It bothers me that so many people have stolen the power of the Gospel.  There are many evangelicals who love God and want to share the good news of God’s love.  It wounds me that others, whom I name as ‘fundamentalists’ and who use the Gospel message to force people into their own way of thinking are named among those of us who want what Christ wanted – to share the love and life of God with all people – to teach and make disciples of all people – to tell all people that God’s kingdom is at hand – within reach, within us… that our waiting for God is over.  God is with us. 

The picture on the front of our bulletin today is my grandfather.  He emigrated to the United States in 1910, and the scrawl you see there is a part of the “List or Manifest of Alien Passengers for the United States of America”.  Line 13:  Cowley, John Thomas, 29 years, 6 months. Male. Single.  Calling or Occupation:  Evangelist.  Grandpa Cowley had been sent to Liverpool from the Isle of Man to live with relatives when he was orphaned as a young boy.  He became a traveling evangelist, along with a companion, and the two of them traveled throughout England, singing and preaching in various churches, staying with families as they went.  I would have loved to have heard what he had to say… and sing.  I know from the few writings that I have of his that it wasn’t full of fear, but of love.  That the goodness of the gospel was what motivated Grandpa to travel all those miles, and to tell that good story with so many.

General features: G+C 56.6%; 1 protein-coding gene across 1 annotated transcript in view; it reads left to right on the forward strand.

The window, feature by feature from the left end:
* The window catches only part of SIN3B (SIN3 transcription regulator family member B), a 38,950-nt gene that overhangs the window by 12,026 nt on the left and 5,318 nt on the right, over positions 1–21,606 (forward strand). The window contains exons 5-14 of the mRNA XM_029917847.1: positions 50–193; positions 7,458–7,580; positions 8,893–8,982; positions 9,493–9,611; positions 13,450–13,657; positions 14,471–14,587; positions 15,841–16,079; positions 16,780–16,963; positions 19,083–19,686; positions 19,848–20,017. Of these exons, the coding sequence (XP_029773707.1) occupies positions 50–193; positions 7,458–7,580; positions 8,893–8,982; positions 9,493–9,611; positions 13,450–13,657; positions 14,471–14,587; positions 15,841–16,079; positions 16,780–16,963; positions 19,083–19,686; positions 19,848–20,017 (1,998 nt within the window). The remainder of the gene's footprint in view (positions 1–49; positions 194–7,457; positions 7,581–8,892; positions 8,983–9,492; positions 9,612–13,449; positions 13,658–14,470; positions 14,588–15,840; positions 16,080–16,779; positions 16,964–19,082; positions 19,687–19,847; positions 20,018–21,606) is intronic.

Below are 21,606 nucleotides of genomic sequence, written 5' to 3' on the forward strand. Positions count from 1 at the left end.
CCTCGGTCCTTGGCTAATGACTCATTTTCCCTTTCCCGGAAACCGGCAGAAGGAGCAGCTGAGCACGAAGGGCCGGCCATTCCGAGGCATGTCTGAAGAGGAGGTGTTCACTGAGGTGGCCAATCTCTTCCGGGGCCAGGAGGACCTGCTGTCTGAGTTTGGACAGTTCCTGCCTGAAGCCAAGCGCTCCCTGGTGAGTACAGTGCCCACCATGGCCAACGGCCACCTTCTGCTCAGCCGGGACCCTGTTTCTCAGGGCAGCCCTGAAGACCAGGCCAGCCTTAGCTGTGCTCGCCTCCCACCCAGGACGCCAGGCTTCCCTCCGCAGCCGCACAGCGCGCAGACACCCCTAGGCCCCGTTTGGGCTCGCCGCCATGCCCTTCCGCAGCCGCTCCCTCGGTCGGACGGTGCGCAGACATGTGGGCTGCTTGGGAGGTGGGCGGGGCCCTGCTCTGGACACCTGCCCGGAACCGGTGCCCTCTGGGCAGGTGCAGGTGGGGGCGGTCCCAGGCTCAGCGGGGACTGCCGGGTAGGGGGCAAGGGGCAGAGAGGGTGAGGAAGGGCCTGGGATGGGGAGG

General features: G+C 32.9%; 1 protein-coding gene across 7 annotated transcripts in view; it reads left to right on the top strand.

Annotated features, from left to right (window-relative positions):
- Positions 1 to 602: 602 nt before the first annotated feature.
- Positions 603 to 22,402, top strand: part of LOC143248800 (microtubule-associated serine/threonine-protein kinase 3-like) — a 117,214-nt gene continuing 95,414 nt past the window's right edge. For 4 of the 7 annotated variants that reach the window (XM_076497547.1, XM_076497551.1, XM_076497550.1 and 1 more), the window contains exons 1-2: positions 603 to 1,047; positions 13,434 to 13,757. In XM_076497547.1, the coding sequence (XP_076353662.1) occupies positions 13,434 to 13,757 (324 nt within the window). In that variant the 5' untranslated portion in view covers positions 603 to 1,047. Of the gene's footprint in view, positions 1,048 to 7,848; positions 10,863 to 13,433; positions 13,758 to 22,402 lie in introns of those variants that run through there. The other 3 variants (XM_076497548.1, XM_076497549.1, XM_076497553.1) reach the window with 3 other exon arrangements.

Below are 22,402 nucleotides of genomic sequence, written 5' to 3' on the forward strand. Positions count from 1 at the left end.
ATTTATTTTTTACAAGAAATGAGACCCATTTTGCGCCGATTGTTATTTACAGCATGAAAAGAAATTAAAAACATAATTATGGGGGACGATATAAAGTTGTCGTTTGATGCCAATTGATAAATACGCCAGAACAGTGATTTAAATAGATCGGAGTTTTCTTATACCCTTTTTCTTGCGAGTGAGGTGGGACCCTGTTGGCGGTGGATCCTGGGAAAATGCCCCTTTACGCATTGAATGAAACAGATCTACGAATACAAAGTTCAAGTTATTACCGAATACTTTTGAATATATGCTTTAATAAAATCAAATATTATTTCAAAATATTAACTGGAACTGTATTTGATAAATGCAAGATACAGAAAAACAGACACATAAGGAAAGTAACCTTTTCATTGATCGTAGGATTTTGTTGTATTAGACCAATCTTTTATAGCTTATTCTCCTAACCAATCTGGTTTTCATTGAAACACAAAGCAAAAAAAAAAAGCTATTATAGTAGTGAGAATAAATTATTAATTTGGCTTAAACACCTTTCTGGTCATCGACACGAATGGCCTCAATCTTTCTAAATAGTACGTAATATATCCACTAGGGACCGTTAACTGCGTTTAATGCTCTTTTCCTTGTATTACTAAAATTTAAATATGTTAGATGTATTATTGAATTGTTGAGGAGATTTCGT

What is your good story?  What is authentic to you?  What do you know of God in you?  What has God taught you?  What do you have yet to learn?  How do you claim God in your life?  How do you speak of God?  How do you share God?  How do others see God in you?  Read the Gospels.  Read the Good News.  Jesus didn’t march up to people with a Bible in hand… there were no Bibles then.  Jesus didn’t walk up to people with the four spiritual laws… he had two commandments – and they were both about love.  Jesus often began by listening, and then asking questions about someone’s condition.  He most often began reaching out to someone by being a Friend.